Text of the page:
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Little Rock board approves rule tweaks, revenue collection on scooters

by Joseph Flaherty | December 2, 2020 at 3:52 a.m.
FILE — Little Rock City Hall is shown in this 2019 file photo.

Little Rock city directors on Tuesday approved a revised version of an ordinance changing the rules of the road for users of the popular and polarizing scooters from technology company Lime, while at the same time authorizing the city to begin collecting revenue from shared-scooter companies.

The ordinance was amended to restrict scooters to just one rider apiece, mandate helmets for riders under 18 and attempt to keep them out of certain neighborhoods based on zoning, though Mayor Frank Scott Jr. said the rules will be a challenge to enforce.

City directors had deferred action on the ordinance from a meeting last month, and Scott previously urged them to consider the revenue-collection aspect of the ordinance. On Tuesday, he cautioned them not to let their concerns, as expressed through amendments, lead them to effectively ban Lime from the city.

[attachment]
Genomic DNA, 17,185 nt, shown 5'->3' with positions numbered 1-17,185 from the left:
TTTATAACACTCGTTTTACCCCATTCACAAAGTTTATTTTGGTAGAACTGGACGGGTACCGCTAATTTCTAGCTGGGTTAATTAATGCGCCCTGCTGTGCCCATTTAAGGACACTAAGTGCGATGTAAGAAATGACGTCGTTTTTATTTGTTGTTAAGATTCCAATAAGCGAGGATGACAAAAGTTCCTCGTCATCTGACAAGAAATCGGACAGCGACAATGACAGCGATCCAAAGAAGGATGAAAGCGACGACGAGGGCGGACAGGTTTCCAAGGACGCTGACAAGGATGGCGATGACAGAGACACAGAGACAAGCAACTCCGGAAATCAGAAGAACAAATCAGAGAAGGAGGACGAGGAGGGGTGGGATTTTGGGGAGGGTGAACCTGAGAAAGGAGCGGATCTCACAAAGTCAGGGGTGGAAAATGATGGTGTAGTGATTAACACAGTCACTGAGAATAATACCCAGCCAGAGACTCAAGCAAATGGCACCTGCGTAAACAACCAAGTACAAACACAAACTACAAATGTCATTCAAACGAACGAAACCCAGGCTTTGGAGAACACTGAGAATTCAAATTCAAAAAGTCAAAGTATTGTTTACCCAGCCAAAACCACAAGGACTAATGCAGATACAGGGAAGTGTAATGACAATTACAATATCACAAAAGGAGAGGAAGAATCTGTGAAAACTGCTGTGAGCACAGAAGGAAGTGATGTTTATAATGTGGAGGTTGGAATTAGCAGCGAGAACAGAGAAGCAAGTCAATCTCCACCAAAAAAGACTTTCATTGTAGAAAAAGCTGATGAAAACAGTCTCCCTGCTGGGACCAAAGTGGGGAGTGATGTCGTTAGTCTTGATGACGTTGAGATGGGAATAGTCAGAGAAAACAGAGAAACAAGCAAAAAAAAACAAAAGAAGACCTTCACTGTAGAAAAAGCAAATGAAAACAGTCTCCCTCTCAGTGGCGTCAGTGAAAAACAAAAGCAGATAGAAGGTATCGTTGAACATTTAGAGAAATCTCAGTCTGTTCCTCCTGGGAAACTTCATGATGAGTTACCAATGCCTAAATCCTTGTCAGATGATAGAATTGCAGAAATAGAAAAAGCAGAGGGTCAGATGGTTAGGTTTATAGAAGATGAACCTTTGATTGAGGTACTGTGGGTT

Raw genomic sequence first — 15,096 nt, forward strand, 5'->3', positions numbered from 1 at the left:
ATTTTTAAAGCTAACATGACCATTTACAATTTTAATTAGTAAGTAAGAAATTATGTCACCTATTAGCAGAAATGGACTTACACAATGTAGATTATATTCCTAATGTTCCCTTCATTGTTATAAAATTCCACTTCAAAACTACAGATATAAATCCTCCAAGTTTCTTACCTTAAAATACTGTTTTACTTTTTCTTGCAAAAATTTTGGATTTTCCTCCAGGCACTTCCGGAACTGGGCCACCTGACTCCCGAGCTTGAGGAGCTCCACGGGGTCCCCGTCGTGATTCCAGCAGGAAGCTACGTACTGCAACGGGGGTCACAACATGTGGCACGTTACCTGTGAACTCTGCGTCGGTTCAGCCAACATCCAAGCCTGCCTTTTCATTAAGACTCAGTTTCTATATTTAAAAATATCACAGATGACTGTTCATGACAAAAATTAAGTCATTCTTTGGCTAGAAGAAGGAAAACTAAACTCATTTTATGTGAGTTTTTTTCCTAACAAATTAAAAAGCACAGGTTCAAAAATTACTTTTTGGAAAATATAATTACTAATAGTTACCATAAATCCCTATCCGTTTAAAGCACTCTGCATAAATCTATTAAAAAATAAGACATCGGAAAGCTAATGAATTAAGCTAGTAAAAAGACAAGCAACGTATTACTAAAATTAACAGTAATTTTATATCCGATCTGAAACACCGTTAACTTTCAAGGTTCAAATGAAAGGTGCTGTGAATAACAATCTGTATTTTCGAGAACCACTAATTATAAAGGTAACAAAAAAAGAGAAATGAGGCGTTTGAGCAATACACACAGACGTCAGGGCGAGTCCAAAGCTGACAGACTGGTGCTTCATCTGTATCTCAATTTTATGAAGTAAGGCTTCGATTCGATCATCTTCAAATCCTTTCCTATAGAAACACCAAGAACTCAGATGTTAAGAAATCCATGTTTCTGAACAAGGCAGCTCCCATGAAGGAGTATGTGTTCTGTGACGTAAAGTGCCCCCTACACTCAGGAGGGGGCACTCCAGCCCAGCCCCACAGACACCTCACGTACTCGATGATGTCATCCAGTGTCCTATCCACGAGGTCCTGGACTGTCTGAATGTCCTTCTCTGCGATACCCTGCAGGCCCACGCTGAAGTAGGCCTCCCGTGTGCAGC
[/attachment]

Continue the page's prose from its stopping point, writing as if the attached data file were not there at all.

"The ordinance is to obtain revenue," Scott told board members.

Members of the Little Rock Board of Directors approved the ordinance in a voice vote.

Although riders currently must travel on the sidewalk, the newly approved ordinance requires riders to travel in the street and to use bicycle lanes where they are available.

The ordinance allows the city to designate certain areas where riders can travel on the sidewalk.

The ordinance, which applies to Lime as well as other shared-scooter companies, will take effect automatically on Jan. 1, City Attorney Tom Carpenter said during Tuesday's meeting.

At-large City Director Dean Kumpuris, a physician, urged city directors to adopt more stringent safety requirements.

Though he acknowledged that state law limits the city's ability to act on the scooters, Kumpuris asked, "Is the money worth the increased risk -- or my perception of the increased risk -- to the citizens of our community and the districts of our community?"

Scott said he understood Kumpuris' point of view as a doctor, but the mayor added, "Your ordinances would be literally banning something that's nationwide, and I don't know [if] that's something this city wants to ... lay our hat on."

Two amendments to the ordinance from Kumpuris were approved by the board, one restricting shared scooters to only one rider at a time and another that said a shared scooter cannot be operated by a person under the age of 18 unless the person is wearing a helmet.

Under the terms of the ordinance, the city will charge a device fee of $75 per scooter in Little Rock, plus a $10,000 annual franchise fee for each scooter-service operator, such as Lime.

Kumpuris withdrew a proposed amendment related to front and rear illumination as well as turn signals for the scooters.

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